There were no bridges over the Golden Horn in Byzantine times. People traveled from one side to the other in boats. The site of the bridge said to have been built by Justinian in the 6th century is not known with certainty. In fact it is almost certain that this bridge was not over the Golden Horn.

It is possible that the bridge in question spanned the mouth of the Kâğıthane Creek at the point where it flowed into the Golden Horn. It is not known what the remains, thought to have been the supports of the bridge, seen in the Ayvansaray course by the French traveller Pierre Gilles of Albi (Gyllius) in the l6th century, were. It is indeed doubtful that they belonged to a bridge.

In 1453, when the city was being besieged by the Turks, Mehmet the Conqueror had a pontoon bridge built over the upper part of the Golden Horn. This bridge can be quite clearly seen in the miniatures in a travelogue by Bertrandan de la Broguiene, executed about two years after the conquest. For many years after the Ottoman conquest, people traveled from one bank to the other by boat. It was in 1836 that the two banks were linked for the first time by the Hayratiye Bridge, which lay between Unkapanı and Azapkapısı.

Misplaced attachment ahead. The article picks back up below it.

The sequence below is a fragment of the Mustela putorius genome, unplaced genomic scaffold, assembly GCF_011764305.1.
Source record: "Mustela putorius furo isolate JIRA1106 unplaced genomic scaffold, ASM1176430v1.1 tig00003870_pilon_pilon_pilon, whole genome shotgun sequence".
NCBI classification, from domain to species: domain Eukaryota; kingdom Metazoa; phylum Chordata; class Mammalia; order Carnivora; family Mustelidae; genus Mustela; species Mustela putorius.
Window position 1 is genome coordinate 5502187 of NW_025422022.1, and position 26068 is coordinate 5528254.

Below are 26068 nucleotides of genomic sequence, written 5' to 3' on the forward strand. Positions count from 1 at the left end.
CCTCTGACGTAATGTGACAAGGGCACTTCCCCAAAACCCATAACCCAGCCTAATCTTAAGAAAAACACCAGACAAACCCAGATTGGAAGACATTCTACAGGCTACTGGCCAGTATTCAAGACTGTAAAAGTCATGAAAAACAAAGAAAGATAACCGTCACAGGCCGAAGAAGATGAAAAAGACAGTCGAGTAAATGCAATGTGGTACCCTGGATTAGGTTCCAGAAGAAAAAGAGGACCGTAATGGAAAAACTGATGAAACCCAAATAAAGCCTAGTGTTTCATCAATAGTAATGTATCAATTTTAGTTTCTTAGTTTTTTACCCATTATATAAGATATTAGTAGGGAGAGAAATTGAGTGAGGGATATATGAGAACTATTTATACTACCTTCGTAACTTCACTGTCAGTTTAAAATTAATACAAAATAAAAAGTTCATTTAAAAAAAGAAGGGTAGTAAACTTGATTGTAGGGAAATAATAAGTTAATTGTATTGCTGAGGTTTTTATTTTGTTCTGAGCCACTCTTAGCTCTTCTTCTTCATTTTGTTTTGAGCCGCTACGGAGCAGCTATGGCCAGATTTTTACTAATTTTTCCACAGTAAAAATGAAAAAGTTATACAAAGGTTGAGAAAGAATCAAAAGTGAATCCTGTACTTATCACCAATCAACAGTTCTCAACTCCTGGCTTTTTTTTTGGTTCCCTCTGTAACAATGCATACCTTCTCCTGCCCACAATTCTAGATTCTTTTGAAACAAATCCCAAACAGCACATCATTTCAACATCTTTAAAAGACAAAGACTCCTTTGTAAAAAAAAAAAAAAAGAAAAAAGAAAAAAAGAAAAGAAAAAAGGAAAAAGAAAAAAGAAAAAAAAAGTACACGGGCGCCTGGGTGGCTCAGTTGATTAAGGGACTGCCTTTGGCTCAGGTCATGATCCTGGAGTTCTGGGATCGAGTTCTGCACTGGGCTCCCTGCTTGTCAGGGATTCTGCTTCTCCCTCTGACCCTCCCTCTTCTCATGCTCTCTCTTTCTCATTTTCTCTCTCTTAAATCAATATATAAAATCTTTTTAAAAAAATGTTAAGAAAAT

The first bridge between Eminönü and Karaköy, which was made of wood, was built in 1845. Both bridges were renewed a number of times over the years. The existence of the old bridges over the Golden Horn has been documented in engravings and photographs.

The bridge between Eminönü and Karaköy was built by the German MAN company in 1912. It was the fourth of its kind and has just stopped being used very recently. The fourth Unkapanı Bridge, also known as Atatürk Bridge, was constructed in 1939 by a French firm. The bridges over the Golden Horn are still said to be the world’s longest pontoon bridges.

However, pontoons are considered to hinder the flow of water from the Golden Horn into the Sea of Marmara and for this reason the new Galata bridge between Eminönü and Karaköy was built on piles.